Deputy Health Minister Yoav Kisch on Sunday condemned a mass protest in Tel Aviv against the government’s economic policies during the COVID-19 pandemic as a “health terror attack,” while an opposition lawmaker accused the police minister of “siccing” officers on demonstrators during clashes following the rally.
Some 10,000 people took part in a demonstration Saturday evening in Tel Aviv’s Rabin Square, railing against what they say is insufficient financial support to Israelis hurt economically by government lockdown measures to contain the virus.
The protest, the largest demonstration in Israel since the start of the pandemic, was held as the country copes with a surge in new coronavirus infections, leading the government to reintroduce tight restrictions on gatherings and economic activity.
Kisch, a member of Prime Minister Benjamin Netanyahu’s Likud party, said he recognized “the extent of the economic crisis,” but said he was committed to preventing gatherings to curb the spread of the virus.
“We’re doing everything to prevent gatherings and are paying a high price (socially and economically) in order to stop the virus and then [we] see images from the square yesterday. A mega health terror attack,” he wrote on Twitter.
Finance Minister Israel Katz, however, defended the protest, after saying Saturday that there was no reason to demonstrate as the government had not lost control of the economy.
“Demonstrations are part of democracy… to express protest is legitimate. I think it is mainly aimed at the previous months in which people felt that the [financial] assistance wasn’t adequate,” he said Sunday in an interview with Radio 103FM.
Katz, who along with Netanyahu met with protest organizers Friday in an apparent bid to convince them to call off the rally, was asked whether he believed the demonstration was put together by political opponents of the premier.
“I don’t think that’s the case,” he said. “Later on, apparently, I heard about some very harsh comments.”
Katz seemed to be referring to demonstrators who after the rally blocked roads and clashed with police at several locations. Videos on social media showed scuffles between cops and protesters as some chanted “Bibi go home,” using the prime minister’s nickname.
Police in some cases used officers on horseback and pepper spray to disperse crowds. Twenty people were arrested.
Yesh Atid-Telem MK Moshe Ya’alon lashed out Sunday at Public Security Amir Ohana, another Likud party ally of Netanyahu, over the police response.
“The minister for Netanyahu’s security is siccing police against anti-regime protesters. This is what a dictatorship looks like,” he wrote on Twitter.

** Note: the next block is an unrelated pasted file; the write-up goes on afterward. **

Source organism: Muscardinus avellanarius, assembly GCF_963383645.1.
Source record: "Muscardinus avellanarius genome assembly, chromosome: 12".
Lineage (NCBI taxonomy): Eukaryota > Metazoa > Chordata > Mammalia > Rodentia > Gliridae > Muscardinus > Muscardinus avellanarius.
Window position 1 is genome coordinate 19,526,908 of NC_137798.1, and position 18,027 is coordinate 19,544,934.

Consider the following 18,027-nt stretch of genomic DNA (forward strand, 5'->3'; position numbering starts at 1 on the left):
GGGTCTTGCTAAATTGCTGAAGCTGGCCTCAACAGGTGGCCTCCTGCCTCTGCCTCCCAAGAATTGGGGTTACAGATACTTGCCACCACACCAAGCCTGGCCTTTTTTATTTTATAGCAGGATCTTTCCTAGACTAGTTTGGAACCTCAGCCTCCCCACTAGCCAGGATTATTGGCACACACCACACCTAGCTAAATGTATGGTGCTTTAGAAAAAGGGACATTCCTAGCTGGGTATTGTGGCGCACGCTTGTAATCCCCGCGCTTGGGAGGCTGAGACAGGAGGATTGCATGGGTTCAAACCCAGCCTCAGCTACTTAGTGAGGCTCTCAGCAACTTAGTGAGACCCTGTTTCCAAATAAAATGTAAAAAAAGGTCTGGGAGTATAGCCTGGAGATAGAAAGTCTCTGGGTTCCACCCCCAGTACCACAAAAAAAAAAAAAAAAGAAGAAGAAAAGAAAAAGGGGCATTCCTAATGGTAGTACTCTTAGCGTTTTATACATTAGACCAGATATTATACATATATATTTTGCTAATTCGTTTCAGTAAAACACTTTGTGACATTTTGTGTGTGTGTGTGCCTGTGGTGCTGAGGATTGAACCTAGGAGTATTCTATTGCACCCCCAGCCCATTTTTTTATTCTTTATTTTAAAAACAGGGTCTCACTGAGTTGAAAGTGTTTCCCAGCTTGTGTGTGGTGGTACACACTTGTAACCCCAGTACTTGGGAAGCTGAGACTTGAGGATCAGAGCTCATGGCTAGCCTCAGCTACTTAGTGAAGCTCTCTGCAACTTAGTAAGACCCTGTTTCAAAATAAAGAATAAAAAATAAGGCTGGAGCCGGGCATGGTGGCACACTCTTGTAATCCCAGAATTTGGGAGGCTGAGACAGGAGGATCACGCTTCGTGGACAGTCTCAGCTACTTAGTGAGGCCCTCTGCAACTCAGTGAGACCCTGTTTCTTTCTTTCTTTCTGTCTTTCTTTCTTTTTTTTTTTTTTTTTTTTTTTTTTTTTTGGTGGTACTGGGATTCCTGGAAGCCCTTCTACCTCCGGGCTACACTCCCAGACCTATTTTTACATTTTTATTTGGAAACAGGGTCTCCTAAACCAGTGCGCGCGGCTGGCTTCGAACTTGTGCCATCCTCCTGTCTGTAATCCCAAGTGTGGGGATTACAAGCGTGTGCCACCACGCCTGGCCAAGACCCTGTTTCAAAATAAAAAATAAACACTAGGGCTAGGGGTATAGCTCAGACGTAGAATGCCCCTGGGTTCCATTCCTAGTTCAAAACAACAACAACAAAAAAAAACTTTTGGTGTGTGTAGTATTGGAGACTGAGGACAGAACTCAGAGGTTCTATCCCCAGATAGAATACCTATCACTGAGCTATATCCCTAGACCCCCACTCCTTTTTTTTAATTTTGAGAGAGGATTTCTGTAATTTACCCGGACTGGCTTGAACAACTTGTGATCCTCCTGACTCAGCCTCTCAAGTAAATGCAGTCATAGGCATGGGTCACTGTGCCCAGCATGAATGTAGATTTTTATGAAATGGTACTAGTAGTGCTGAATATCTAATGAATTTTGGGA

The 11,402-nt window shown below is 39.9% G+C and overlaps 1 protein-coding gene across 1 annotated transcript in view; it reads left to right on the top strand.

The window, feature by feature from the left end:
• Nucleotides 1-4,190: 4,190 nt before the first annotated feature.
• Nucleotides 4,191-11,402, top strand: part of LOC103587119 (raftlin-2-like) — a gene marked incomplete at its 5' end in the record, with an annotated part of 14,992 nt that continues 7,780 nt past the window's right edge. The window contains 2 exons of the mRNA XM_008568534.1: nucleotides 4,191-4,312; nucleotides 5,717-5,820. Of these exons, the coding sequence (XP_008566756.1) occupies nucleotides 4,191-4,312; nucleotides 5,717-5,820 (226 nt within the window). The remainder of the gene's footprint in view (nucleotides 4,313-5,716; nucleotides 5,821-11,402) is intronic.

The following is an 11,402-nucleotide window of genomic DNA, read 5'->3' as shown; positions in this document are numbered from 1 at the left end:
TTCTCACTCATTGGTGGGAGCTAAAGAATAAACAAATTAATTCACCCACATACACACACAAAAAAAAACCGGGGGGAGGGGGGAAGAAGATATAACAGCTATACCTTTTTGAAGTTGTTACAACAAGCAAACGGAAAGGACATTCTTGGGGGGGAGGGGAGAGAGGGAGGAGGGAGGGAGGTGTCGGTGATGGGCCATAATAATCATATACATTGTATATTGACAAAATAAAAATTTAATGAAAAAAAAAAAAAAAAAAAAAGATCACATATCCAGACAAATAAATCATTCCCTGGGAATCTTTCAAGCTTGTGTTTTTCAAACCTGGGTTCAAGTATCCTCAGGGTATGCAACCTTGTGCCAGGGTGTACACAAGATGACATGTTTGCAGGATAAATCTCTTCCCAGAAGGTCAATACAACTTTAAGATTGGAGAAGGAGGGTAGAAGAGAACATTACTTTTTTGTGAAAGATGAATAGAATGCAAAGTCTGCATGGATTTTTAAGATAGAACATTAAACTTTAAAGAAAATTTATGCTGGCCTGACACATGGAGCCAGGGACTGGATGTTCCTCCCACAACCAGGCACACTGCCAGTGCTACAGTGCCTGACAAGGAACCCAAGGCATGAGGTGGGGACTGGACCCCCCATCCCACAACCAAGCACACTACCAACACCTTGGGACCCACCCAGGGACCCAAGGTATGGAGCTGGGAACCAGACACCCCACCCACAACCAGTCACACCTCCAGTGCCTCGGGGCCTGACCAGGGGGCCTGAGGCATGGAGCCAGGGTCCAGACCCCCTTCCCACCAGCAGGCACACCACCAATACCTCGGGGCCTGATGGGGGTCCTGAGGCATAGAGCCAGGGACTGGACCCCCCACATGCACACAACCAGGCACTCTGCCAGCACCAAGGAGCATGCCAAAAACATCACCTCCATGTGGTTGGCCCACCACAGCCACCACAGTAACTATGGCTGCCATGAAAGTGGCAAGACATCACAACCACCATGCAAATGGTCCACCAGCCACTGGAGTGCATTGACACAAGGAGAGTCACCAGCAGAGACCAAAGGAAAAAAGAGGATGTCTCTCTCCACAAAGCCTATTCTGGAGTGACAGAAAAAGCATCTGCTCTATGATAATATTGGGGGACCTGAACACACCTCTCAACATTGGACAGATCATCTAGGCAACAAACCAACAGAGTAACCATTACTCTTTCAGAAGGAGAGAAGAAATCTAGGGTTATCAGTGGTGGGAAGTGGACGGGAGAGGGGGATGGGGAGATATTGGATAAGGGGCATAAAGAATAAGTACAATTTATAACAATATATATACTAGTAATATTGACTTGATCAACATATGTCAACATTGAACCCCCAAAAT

Ya’alon was previously a Likud lawmaker and served as defense minister under Netanyahu, but has become a vocal critical of the prime minister in recent years.
On Sunday, some of the organizers of the Rabin Square rally distanced themselves from the protests that took place afterwards, during which some trash cans were set ablaze and a rock was thrown through the window of a bank.
“We’re against violence. The demonstration was exemplary until the end,” Shai Birman, who heads an organization of restaurant and bar owners, told Channel 12 news.
He also said, however, that “the writing was on the wall.”
“The Israeli government has been ignoring the public in Israel for over half a year already. It reached a breaking point and a crisis of confidence between the nation and its leader. This crisis of confidence is unrelated to the rally. It has been incubating for a long time and yesterday it erupted,” he said.
— ליה ספילקין | Lia Spilkin (@LiaSpilkin) July 11, 2020
Saturday’s protest came as Israel faces unemployment of some 21 percent, or 850,000 people, with many saying they are fearful for their future and with numerous businesses facing collapse.
There has been widespread anger from various sectors of the economy whose members say the government is not doing enough to help them weather the crisis, accompanied by outrage over the alleged misdirection of financial aid and the bureaucratic complexities of obtaining assistance.
Jobless Israelis say government promises of financial support in recent months through grants, unemployment stipends and various other aid mechanisms have in some cases failed to come through and in others proven woefully inadequate in addressing their plight.
As Israel contends with the alarming surge in coronavirus cases in recent weeks, Netanyahu has faced a tide of criticism over the government’s handling of the economic fallout of the pandemic, with polls indicating growing disapproval of his stewardship of the economy.